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First drive: Volkswagen Golf

Tech heavy it might be, but can the new Golf retain the lead in the lower medium class?

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SECTOR: Lower Medium PRICE: From £20,500 FUEL: N/A CO2: N/A

After more than 45 years on sale, Volkswagen’s iconic family hatch has undergone its biggest changes yet, with the focus for the all-new eighth generation model being its advanced connectivity and drivetrain electrification.

It still looks like a Golf though. The styling is best described as evolution rather than revolution. The biggest change? Its low and curvy nose, which mostly contributes to the reduced 0.275 drag coefficient figure.

The nose also incorporates the sleek new iD lights, which will be offered in three different forms depending on the model. The most advanced option uses clever LED matrix technology; these stay brighter for longer and are excellent.

Inside, the lack of dashboard controls makes the new Golf’s interior look quite stark. There is a 10-inch display for the dials, with most features controlled by the 10.25-inch touch screen that will be standard on UK models – or touch sliders below the screen. Simple controls can also be made Amazon Alexa-style by saying “Hey Volkswagen”. We didn’t find this feature worked so well in practice and with all the different menu screens it can seem a bit confusing too. What was wrong with centre console switchgear anyway?

Quality is high throughout, with the driving position comfortable and multi-adjustable. Five-door only now, it is the same size as the outgoing Mk7 and as such, space is good in the front and back, with plenty of useful stowage. The 380-litre boot is a good size and, when folded, can be extended to 1,237 litres.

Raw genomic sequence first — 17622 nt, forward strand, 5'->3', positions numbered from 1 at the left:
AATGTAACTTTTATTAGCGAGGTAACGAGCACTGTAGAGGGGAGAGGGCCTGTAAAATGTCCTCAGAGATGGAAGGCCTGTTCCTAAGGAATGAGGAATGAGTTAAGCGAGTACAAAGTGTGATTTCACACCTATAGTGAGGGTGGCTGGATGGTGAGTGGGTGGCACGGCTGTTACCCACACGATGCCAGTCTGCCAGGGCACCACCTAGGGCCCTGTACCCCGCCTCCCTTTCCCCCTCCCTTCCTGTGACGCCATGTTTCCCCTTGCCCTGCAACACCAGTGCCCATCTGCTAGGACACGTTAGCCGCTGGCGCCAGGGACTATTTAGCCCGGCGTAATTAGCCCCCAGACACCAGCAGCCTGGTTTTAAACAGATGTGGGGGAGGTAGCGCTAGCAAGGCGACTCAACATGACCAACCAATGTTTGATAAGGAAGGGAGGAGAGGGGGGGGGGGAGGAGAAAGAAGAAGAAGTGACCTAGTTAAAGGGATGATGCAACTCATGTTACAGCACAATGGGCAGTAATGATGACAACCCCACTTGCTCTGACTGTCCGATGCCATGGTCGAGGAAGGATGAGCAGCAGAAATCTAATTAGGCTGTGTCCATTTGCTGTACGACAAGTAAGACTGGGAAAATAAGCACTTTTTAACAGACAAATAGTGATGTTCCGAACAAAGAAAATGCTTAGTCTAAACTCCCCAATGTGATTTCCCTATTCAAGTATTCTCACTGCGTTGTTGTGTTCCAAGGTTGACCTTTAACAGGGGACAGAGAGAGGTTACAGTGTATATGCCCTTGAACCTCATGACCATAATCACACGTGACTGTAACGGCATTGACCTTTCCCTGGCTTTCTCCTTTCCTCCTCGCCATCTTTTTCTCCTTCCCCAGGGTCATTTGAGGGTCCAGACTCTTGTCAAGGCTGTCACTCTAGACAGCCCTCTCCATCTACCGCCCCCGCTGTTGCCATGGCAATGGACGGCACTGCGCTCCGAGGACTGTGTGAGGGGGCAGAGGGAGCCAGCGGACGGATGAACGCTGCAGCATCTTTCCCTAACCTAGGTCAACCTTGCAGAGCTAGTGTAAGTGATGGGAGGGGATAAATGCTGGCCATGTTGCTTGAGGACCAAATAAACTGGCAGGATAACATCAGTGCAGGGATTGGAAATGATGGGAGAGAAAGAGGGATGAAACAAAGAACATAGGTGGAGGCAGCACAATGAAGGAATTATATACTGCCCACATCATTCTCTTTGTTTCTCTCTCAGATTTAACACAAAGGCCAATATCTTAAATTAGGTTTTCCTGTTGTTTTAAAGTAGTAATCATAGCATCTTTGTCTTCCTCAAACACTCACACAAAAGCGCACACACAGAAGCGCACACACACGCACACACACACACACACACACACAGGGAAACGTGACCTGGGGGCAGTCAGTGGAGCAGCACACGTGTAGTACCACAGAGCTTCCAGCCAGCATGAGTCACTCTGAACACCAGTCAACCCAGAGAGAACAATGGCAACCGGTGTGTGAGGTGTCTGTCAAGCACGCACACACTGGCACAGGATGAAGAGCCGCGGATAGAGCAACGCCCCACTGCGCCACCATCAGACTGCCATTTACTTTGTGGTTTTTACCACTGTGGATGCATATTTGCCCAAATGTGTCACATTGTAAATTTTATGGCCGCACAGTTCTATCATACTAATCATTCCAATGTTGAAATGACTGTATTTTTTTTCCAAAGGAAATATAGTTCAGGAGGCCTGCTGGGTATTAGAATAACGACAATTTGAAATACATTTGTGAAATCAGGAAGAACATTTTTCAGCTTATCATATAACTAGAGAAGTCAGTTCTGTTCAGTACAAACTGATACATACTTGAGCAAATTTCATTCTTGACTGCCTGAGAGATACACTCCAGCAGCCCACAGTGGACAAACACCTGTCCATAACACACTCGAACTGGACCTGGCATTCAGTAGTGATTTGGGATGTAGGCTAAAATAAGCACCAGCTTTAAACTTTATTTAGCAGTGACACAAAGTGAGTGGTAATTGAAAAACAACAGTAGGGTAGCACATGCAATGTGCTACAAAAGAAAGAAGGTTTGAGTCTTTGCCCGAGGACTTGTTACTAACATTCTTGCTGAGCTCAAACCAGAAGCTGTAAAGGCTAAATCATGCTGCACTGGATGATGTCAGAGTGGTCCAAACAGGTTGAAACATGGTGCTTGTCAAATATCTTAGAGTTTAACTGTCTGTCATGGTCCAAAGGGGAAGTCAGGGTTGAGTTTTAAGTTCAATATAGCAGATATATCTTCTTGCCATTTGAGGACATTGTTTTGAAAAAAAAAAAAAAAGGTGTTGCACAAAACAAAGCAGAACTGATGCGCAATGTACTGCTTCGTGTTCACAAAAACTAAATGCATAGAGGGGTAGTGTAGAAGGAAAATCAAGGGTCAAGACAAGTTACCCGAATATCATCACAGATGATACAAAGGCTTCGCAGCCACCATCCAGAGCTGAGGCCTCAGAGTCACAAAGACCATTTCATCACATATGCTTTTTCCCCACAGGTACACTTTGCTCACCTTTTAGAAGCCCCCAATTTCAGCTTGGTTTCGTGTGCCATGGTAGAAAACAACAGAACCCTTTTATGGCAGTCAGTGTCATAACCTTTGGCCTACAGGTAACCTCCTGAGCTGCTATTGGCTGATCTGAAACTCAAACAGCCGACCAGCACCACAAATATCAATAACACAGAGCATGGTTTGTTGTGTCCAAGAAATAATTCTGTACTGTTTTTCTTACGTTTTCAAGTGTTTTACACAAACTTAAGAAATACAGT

Volkswagen UK has said it will follow German trim level badging; this means rather than SE, the basic model is simply called the Golf, SE is now called Life, while the SE L is renamed Style. R-Line and forthcoming GTE, GTI and R models are unchanged. UK pricing and specification are yet to be released, but keyless start, LED lights and lane keep assist should all be standard. Prices are expected to start at £20,500.

Engine-wise, we had the chance to drive the predicted best-seller, the 1.5-litre 150 TSi petrol manual, plus the 1.5-litre e-TSi mild hybrid petrol and the 2.0-litre TDi 150 diesel.

The TSi 150 petrol is a torquey, smooth performer with a slick six-speed manual gearchange. The engine note only becomes noticeably noisier when being worked, otherwise it is pleasingly refined. Oddly, the mild hybrid e-TSi seems louder and rougher than the standard 1.5 TSi 150. The DSG transmission is slick enough, but the brakes, which lack feel, take time to get used to. This is because, rather than the brakes slowing you down, the electric motor is regenerating the mild hybrid system at the same time. It’s also able to run electric-only for 15 miles, although we didn’t try this.

Of all the units we tried, the all-new 2.0-litre TDi diesel with DSG transmission was the smoothest and most refined. Reduced diesel demand these days means it won’t be the top-seller of the Golf range, but the clever ‘twin-dosing’ system it’s fitted with should mean it’s cleaner than ever – although we’re waiting for final figures to confirm this.

On the road, Volkswagen have maintained the excellent ride/handling balance of previous generations of Golf – with an added level of agility. The steering has good weight and feel, the handling is tidy with minimal body roll, and there’s plenty of grip, although all models we tested were fitted with optional Dynamic Chassis Control. Comfort is probably the best mode for day-to-day driving, yet Sport is the more dynamic. However, the optional 17-inch wheels are best avoided as they firm up the ride too much.

Summing up, the eighth-generation Golf is a logical extension to the brand. But we’ll reserve final judgement as a fleet car until we’ve seen the UK-specific tech data and prices.

The Lowdown:

Key fleet model: 1.5 TSi 150 R Line
Strengths: Quality, high-tech interior, great to drive
Weaknesses: Digital cockpit and infotainment overcomplicated?

The Verdict:
Question marks over the digital cockpit and infotainment aside, the new Golf remains a high quality, small family fleet choice – that’s now even sharper to drive.

FW Star Rating: 4/5

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Martyn Collins

Martyn has 18 years experience as a motoring journalist, working across a wide selection of B2B and consumer titles. A car enthusiast since his early years, Martyn has a particular interest in the latest models and technology and in his spare time enjoys driving his own Minis.